The previous blog touched on the beauty of micro-scale origami, commonly seen in nature. Yet, diminutive patterning is often lost in the grand landscape before us. Gazing into the fractal folding of birch bark or a leaf’s lacey veins, opens our eyes to movement — a sense of infinite lines and endless depth. The micro-folds tempt and train the eye to see into the essence of things.
On the opposite end of the spectrum of microcosmic scale is origami writ large. Artists across multiple genres have drawn upon origami processes to create large (macro) scale sculptures in everything from fashion to interactive architecture. Here we encounter the parable of the improbability of a camel passing through the eye of the needle. By pushing the edge of large scale, they test the limits of human perception. Grandiose, (wo)man-made origami overwhelms the eye in a different way. The gigantic extends our concept of bodily boundaries, capabilities, creative process and techne (craftsmanship). It harnesses our attention and annex our perception in ways that free us from the confines of habitual seeing.
Check out Origami artist Sibho Mabona’s White Elephant– a life-size (3 meter high) origami elephant made from a single sheet of paper! Mabona’s process is both art and performance art.
Playing with the scale of origami also finds a home in dance performance. Dancer Satchie Noro collaborated with builder, designer and poet, Silvain Ohl, on a wonderfully interactive macro-scale choreography, created for the Dance Umbrella Festival (London 2017), Noro chose the Battersea Power Station on the Thames in London as her origami platform. She dances freely and wildly as gargantuan portions of the Power Station mechanically open and close underneath her. The Power Station seems to come alive – a giant dance partner. You thrill to Noro’s risk taking in this massive mfolding and unfolding of naked power. Noro drops and slithers off the Station’s ledges, slides into its gaping mouth, hangs from its monstrous ‘chin,’ unleashing her daring energy with child-like nonchalance.
In the fall of 2018, multimedia artist and dancer Susan Sentler worked with fashion and dance students at LASALLE College of the Arts in Singapore on the concept of minimalism origami. Sentler, a long-time collaborator with the human origami project, has found unique ways of exploring artistic performance. Sentler recently co-taught a module on fashion and origami with professors Daniela Monasteries, Ginette Chittick and other fashion colleagues. Using large paper to fashion origami outfits, the students designed large scale fashions that transformed the dancers’ bodies – not only their proportions, but also their use of space, inviting a new movement vocabulary. This fashion statement below was created jointly by students Arak See, Shanice Tan, Tan Hui Ru. Here, Sentler captures a folding moment as dancer Celine Sin Yuin plays with the textural richness of her paper body.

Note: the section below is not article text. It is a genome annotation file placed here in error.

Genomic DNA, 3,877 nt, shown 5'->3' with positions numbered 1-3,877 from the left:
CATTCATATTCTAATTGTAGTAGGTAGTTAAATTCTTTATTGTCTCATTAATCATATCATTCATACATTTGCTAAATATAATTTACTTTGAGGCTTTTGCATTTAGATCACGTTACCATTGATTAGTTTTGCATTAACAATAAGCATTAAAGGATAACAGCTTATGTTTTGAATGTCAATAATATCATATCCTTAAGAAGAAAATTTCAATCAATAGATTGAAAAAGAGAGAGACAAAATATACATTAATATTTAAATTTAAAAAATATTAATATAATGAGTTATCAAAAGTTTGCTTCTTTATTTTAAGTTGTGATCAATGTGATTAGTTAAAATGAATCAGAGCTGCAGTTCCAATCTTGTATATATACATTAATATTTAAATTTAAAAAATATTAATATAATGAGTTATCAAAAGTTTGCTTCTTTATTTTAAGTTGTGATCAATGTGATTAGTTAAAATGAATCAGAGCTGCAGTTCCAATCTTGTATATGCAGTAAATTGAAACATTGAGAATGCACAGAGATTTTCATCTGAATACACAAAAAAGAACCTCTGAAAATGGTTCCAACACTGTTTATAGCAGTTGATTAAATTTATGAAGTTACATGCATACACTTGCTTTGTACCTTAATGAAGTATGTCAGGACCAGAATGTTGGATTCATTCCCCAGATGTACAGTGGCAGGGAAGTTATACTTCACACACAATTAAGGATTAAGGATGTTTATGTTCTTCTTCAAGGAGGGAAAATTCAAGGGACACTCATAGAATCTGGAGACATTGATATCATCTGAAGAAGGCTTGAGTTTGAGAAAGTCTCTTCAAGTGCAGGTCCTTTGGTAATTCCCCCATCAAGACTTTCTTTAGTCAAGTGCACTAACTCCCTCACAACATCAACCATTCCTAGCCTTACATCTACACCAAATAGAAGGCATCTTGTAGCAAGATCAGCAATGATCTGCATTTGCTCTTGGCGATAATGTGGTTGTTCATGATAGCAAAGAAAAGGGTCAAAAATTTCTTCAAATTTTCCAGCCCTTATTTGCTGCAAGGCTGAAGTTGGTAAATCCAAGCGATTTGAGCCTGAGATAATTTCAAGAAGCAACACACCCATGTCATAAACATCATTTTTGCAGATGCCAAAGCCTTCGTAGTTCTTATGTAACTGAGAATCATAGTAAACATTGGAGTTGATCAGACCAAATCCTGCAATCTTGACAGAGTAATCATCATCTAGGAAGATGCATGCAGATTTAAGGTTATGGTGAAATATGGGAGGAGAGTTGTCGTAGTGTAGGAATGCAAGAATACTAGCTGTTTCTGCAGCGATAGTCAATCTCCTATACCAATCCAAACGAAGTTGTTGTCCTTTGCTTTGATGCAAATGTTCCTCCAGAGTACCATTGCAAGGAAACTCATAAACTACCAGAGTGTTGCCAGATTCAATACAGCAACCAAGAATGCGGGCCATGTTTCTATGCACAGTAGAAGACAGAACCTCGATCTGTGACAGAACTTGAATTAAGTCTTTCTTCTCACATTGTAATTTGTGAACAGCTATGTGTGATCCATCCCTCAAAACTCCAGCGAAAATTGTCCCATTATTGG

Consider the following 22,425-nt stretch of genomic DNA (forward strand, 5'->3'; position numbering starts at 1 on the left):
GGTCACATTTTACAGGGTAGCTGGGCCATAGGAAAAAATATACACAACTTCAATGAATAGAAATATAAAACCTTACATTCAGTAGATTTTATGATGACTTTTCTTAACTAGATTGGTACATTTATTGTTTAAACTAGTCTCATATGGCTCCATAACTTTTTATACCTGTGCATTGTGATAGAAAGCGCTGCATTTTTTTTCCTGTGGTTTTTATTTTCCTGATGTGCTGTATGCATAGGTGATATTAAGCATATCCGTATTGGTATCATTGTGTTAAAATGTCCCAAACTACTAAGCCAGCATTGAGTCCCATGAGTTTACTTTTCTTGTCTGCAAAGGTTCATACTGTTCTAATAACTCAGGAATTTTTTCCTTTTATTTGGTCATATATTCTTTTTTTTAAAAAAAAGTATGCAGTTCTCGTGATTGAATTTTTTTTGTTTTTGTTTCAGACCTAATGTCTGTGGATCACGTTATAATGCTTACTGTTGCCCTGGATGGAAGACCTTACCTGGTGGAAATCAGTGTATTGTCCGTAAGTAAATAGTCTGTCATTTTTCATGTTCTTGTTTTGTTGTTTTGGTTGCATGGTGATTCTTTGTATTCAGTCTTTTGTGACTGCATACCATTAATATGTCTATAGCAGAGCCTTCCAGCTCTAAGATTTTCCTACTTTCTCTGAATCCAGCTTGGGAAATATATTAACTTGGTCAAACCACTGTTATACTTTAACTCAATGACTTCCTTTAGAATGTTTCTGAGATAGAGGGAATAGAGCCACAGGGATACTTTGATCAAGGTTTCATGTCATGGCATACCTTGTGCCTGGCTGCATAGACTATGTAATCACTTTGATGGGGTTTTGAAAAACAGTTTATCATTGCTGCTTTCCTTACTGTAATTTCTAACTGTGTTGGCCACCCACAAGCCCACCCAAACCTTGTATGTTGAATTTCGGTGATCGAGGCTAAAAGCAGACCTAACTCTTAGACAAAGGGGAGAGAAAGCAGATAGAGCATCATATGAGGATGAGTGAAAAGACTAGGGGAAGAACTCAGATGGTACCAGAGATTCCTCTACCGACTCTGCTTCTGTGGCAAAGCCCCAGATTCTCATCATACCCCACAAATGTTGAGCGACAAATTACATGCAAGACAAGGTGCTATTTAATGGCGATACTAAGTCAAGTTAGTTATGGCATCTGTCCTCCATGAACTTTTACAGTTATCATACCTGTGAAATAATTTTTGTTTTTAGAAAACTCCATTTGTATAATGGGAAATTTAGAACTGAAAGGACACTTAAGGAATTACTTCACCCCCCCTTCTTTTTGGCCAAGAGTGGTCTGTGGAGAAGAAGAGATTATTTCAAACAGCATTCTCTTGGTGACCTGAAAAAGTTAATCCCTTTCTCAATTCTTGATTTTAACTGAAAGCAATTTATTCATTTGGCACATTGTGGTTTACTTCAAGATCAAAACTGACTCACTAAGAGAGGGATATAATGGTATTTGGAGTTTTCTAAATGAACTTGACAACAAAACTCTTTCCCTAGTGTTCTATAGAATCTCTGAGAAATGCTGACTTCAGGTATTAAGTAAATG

As the body partners with paper, minimalism stretches the mind beyond its material constraints. What emerges are counterbalancing dynamics of playfulness and functionality, of fragility and strength, all enfolded into macro and micro folding patterns of the dance fabric. As Sentler notes: “You’re a sheet that is shaping but not making shapes, the paradox of something flat and something curved, the emotional binding that speaks of continuity and discontinuity, that tailbone, that spine from its origins, liquid into substance, flat into fullness. Like a dream that finds you, a dream of your deepest unconscious, becoming conscious…”
Human Origami readily finds consilience with other disciplines where nanobiology, material science, and aesthetics meet. Ample examples exist where artists, scientists and engineers drew from origami to reveal complex processes in biology, embryology and biomedicine, and carved new pathways in space craft, responsive architecture and fashion design.
It all seems logical enough, yet when confronted with the problem of scale, the simplicity of origami gives way to the magic of the unknown. Technology allows us to experience a paradoxical reversibility of scale that challenges our fixed perceptions of reality. Electron-microscopes render micro-cellular data accessible to our visual eye. Satellite technology seems to do the reverse – shrinking the macro-map of a coast line into a micro image. Check out the work of Stephen S Young and Paul Kelly. Playing with an electron microscope and satellite technology, the two artscientists created an exhibit called: Macro or Micro? Misinterpreting the Unfamiliar, (exhibited in Iran in 2015). This blurring of macro and micro is one more way that origami offers an endless source of conversation that deeply confounds and satisfies.